Melting of peridotite beneath Mid Ocean Ridges: Simplicity and complexity

Chemical and isotopic compositions of mid ocean ridge basalts (MORBs) are relatively homogeneous when compared with the basalts from other tectonic settings, e.g., ocean islands and arcs. Nevertheless, their variations indicate that the source mantle beneath MORs should be heterogeneous and the melt generation and coalescence processes are complex. I here present an overview of such the melting processes of peridotite beneath MORs. The common (and simple) background of MORBs is the (1) melts from the most depleted mantle source (DMM) in the earth with (2) the most depleted isotopic compositions suggesting ancient melt depletion from the source. The estimated DMM (for normal MORB: N-MORB) has lherzorite composition (cpx = ~15%) formed by ~5% melt extraction from primitive mantle (PM). Isotopic depletion of DMM suggests that melt extraction occurred at ~2 Ga by MORB extraction from chondritic PM in order to form the present day DMM. This age almost correlates with the oldest TDM Os model age in the abyssal peridotite. The narrow compositional range of N-MORB can be accounted for by a common adiabatic melting column in the spreading rides with mantle potential temperature Tp = 1300 °C, termination depth of melting at <1 GPa, and degree of melting F = 15% with source H2O = 100 ppm. The residual mantle after melting is almost harzburgite (cpx < 5%) and their rare earth element (REE) compositions corresponds to those of the abyssal peridotite (harzburgite). 

Although MORB and its source mantle appear to be the products of a simple adiabatic melting of DMM, considerable variations are present. These are (1) major element variation, e.g., Na8.0 and Fe8.0, (2) trace element variation between D-MORB and E-MORB, and (3) isotopic compositions varying from DM to FOZO-EM1, but very scarcely to EM2 and HIMU. These are due to the heterogeneous mantle source and a complex melting regime beneath MORs. The isotopic variations occur typically in the plume-influenced MORs, such as Iceland and Galapagos, and the origin is considered to be recycled materials such as igneous ocean plate slab or delaminated lower continental crust. The enriched sources have pyroxenite (eclogite) compositions, so that contribute to Fe- and Si-rich MORBs. Trace element composition is also affected by the pyroxenite source in DMM resulting theoretically in M-REE humped multi element plot pattern or unusually enriched/depleted Nb, Ta, Ba, and Sr, dependent on the recycling source material.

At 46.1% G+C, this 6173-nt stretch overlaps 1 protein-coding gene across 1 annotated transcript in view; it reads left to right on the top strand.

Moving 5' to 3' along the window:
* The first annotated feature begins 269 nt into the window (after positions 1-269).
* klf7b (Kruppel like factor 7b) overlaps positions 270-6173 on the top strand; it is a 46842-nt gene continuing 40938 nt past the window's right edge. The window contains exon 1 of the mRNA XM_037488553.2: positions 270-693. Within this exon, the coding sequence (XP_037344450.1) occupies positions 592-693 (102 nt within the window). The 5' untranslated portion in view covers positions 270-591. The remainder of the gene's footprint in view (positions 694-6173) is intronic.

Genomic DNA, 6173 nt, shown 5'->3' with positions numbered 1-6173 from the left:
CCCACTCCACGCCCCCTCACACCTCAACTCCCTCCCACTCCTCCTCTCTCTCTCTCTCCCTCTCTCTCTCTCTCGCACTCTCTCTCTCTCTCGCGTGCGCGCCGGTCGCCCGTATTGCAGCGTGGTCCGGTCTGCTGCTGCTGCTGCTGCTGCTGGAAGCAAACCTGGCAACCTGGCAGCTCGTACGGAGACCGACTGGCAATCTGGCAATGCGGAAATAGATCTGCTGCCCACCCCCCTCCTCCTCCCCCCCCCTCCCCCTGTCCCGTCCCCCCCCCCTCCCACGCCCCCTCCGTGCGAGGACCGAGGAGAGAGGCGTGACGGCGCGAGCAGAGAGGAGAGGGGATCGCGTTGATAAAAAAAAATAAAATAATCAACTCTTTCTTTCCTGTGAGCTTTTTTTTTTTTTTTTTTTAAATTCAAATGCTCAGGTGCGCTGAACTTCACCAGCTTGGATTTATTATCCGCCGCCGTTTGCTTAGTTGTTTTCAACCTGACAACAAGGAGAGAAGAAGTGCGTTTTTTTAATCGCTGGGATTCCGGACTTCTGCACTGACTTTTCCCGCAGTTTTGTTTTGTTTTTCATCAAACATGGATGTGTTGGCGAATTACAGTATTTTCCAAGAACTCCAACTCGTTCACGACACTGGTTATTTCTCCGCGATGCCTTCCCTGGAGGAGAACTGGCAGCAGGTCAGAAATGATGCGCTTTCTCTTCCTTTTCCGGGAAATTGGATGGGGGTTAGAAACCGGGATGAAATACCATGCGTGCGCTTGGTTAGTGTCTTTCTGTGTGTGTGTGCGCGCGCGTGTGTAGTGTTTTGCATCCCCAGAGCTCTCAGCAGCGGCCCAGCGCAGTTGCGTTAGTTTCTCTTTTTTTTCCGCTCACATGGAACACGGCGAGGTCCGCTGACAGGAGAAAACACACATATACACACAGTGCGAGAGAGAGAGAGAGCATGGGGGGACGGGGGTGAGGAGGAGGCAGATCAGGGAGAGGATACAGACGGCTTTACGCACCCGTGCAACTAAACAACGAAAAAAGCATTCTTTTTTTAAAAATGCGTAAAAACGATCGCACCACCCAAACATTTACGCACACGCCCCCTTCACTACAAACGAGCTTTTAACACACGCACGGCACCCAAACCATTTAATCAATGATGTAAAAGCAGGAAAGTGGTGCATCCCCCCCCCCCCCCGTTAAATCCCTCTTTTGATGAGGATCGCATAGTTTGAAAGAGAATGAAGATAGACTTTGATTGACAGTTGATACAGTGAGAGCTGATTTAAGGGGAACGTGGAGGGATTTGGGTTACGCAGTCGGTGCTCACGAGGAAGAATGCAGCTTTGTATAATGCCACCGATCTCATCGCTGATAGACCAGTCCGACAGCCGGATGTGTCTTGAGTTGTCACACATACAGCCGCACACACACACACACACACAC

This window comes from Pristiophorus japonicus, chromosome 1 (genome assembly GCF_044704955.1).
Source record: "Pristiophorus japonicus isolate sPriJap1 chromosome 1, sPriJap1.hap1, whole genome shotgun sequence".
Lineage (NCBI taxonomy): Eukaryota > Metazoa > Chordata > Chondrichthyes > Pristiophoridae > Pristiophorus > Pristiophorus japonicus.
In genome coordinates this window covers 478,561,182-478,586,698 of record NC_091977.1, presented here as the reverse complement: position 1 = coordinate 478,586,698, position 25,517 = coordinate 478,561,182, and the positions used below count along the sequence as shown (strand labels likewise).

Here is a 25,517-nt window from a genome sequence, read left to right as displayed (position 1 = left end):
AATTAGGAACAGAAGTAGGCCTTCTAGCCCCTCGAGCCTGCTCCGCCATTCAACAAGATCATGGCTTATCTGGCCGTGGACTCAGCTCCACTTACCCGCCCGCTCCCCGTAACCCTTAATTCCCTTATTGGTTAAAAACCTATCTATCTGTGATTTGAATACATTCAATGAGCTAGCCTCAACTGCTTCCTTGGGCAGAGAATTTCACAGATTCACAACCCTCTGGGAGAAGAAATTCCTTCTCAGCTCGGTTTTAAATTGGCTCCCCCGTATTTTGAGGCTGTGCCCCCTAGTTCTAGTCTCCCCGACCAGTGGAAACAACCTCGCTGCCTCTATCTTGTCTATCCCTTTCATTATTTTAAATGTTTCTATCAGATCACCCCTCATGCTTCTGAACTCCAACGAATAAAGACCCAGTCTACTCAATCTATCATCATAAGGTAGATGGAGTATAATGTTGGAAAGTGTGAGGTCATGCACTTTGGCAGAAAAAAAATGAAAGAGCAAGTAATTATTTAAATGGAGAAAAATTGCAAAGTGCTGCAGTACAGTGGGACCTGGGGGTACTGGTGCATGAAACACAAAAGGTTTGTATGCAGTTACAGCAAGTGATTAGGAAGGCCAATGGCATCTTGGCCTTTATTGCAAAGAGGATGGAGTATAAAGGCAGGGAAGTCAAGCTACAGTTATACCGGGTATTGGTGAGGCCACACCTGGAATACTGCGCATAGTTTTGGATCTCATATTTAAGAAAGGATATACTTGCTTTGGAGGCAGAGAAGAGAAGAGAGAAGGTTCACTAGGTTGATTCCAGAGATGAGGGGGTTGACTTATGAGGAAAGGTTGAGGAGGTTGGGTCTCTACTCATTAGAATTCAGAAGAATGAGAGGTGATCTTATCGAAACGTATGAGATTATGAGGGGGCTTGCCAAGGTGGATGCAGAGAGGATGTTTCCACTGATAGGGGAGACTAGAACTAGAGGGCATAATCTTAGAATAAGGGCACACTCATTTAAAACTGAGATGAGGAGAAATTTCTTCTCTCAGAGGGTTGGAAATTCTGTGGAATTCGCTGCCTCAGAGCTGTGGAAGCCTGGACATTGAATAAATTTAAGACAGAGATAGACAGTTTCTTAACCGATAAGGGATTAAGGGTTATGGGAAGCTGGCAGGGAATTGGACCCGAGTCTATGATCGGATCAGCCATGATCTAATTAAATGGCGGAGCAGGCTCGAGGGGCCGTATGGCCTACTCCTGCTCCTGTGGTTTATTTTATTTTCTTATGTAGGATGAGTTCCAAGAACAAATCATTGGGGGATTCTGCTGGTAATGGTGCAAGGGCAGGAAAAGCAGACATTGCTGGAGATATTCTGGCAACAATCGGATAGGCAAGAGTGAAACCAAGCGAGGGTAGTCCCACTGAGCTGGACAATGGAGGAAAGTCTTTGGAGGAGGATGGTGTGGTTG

Even with the various sources, it is still hard to generate enriched (E)-MORB. E-MORB has a flat heavy (H)REE with a steep light (L)REE-rich patterns. This can be generated by interaction between DMM and LREE-rich material, such as deep partial melt reacted instantaneously with molten DMM or melting of a frozen pyroxenite of deep melt origin with metasomatized DMM. Such the melting regime is achievable by a dynamic melting column where upwelling velocity of a peridotite and melt are different. This is physically feasible because wetting angle of mantle olivine is narrow enough to permit melt migration at F < 0.01%. The upwelling velocity of DMM equals to the half spreading rate of MOR (2-5 cm/y). U-Th disequilibrium (Th-excess) in MORBs indicates that magma ascent occurs <25 ky from garnet stability depth (>70 km), indicating >280 cm/y, two orders of magnitude greater upwelling velocity. If melts are channelized, the velocity can be higher. The differential upwelling between the deep melts and DMM promotes reactions forming D-, N-, and E-MORBs and leaving dunite channels, harzburgite matrix. 

As above, combination between the common framework and the variations in the source composition and in the dynamic mantle processes would account for variations in MORBs and residual mantle thus geological phenomena beneath MORs.